It will be useful to give you some background info...
...about myself so that you know the perspective I'm commenting from. I teach at a co-educational, decile 8, state secondary school and have been in my current position for 8 years. I am an electronics and physics teacher but have experience in teaching science, maths, and physical education.
I also coach and practice parkour, and am physically active on a daily basis. I run, cycle, and walk more than many others I know. Having an active and vigorous lifestyle, I was attracted to the rugged build quality of the Lenovo products and I am keen to see how they perform in practice.
I am also on our school's e-learning committee as an active member, and have presented a number of times on new technology, assisting with the professional development of other teachers. You can see a recent video presentation I gave on the use of Twitter as a classroom tool here.
What is my experience with tablet devices?
At the beginning of 2011 I purchased a cheap Android tablet to experiment with in class. The functionality of that device was severely limited due to it's earlier Android 1.6 operating system and low resolution screen. The low resolution and overly small 7 inch screen meant that I could only write a small amount on the space available - not enough to be really useful. Sharing was easy via wireless network, and searching for data online was also easy. However, the versions of Android prior to 2.2 didn't want to connect to large networks that required a proxy and this made it almost useless at school until we changed to an open system recently.
Being a highly adaptable teacher who is super keen on differentiated learning, I envision using tablet computing as a way to meet the needs of individual students in an easy and fun manner. My ideal use is to be able to walk around the classroom using a tablet to help individuals with their particular questions and ideas. For example, I want to be able to quickly search the Internet for great resources and demonstration videos to speedily view. This will demonstrate quality search skills (or at least as quality as I can make mine) and how to filter the masses of information available online in an effective way.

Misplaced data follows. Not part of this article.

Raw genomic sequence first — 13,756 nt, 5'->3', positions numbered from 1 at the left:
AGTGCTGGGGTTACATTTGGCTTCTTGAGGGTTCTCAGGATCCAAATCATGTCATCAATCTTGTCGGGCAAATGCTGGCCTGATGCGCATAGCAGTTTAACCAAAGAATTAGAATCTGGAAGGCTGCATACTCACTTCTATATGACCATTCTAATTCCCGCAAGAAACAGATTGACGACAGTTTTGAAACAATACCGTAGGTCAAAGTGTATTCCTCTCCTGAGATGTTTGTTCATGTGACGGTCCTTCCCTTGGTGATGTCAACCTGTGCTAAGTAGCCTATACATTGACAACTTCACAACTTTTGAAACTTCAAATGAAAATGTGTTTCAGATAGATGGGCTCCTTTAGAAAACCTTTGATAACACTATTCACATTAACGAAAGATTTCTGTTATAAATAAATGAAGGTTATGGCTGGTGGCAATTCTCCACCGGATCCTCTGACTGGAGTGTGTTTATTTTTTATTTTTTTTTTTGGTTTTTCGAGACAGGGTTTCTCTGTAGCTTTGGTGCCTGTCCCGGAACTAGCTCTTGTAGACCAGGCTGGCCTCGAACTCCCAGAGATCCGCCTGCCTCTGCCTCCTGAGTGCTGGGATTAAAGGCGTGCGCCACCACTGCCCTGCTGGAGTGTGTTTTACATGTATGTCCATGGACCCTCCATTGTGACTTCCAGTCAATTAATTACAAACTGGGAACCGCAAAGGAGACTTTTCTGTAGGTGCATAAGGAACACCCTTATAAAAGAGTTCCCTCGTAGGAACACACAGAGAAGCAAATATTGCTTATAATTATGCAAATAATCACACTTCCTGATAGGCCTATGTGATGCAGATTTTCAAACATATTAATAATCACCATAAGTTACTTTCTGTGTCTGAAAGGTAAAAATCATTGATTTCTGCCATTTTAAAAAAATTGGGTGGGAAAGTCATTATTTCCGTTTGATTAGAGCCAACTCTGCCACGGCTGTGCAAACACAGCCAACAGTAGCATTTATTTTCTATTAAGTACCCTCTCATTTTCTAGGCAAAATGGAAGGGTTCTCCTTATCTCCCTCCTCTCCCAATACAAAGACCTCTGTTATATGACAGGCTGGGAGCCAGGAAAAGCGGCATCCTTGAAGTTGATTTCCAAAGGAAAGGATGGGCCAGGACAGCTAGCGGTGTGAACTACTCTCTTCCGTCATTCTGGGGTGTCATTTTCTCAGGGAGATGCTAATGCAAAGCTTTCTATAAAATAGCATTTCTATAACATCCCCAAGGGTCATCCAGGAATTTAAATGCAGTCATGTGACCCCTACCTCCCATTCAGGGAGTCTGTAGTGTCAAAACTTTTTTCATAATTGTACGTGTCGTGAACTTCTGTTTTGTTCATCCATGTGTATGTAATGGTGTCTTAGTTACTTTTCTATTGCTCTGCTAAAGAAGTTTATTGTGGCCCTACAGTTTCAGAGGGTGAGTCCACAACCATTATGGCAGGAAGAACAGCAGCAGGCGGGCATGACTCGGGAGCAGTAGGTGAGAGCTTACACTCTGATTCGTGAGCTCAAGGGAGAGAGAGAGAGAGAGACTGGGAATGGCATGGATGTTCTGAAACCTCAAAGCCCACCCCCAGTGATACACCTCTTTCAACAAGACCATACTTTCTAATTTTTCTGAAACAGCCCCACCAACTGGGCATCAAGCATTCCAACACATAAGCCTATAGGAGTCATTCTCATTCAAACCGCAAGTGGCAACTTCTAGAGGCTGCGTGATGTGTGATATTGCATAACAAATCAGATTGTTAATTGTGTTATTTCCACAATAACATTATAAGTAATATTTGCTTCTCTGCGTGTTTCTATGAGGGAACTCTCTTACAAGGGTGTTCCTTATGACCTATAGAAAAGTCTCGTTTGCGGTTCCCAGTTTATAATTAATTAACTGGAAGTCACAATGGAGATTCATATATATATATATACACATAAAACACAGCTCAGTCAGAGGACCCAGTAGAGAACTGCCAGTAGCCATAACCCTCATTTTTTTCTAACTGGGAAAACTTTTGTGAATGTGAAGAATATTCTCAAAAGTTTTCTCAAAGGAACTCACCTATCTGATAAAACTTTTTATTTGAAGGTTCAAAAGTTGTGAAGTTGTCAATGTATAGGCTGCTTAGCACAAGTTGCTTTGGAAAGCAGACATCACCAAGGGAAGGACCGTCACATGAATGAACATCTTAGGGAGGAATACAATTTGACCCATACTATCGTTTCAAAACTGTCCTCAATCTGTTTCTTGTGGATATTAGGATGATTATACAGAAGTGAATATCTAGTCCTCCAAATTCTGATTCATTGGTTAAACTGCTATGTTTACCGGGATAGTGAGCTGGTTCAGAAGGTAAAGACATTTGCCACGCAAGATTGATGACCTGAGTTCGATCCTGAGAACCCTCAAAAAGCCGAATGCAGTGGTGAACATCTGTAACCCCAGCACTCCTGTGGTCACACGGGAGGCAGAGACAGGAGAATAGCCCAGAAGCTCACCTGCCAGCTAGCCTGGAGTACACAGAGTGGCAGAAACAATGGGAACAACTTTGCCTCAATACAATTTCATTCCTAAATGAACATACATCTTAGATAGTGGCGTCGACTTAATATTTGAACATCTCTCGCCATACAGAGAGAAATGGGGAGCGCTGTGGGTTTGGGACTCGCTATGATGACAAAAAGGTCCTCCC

As physics is often about solving problems, I also hope to be able to use a tablet to record the problem solving process that I demonstrate using a screen capture video tool and audio recording. Currently I can do this using an interactive whiteboard and CamStudio. An example of the process is here. The ability to quickly and easily record an answer to every single individual question, tag/label that video recording for ease of searchability, and then upload it online where students can easily access the answers they require, is incredibly powerful.
The more that I can make myself rewindable, the more access that students will have to improve their learning skills.
Why Android? What about iPads?
I like the attention to detail and innovation in design, but I struggle to make Apple work with the sort of creativity and innovation that suits me. Due to their strong restrictions on sharing media (I believe this is a result of privacy protection for the big music/movie companies that sell through iTunes), Apple makes it harder than I like to share other media, including the media that I create and distribute for free. I'm not going to bash Apple here because I think they suit a lot of people, but for higher level education and encouraging true innovation I'm leaning much more towards Android and other open source devices.
So what's coming on this blog?
Expect to read about my experiments, my reflections on the Thinkpad tablet, and any constructive criticisms that I think will help improve the development of the device for future educational use.
As always, I encourage plenty of comments and conversation surrounding my writing. I value your feedback and would love to hear of any experiments that you think I should attempt while I have the tablet. Please share this blog with your networks so that we can all get the most out of this opportunity!
Thanks for your contribution!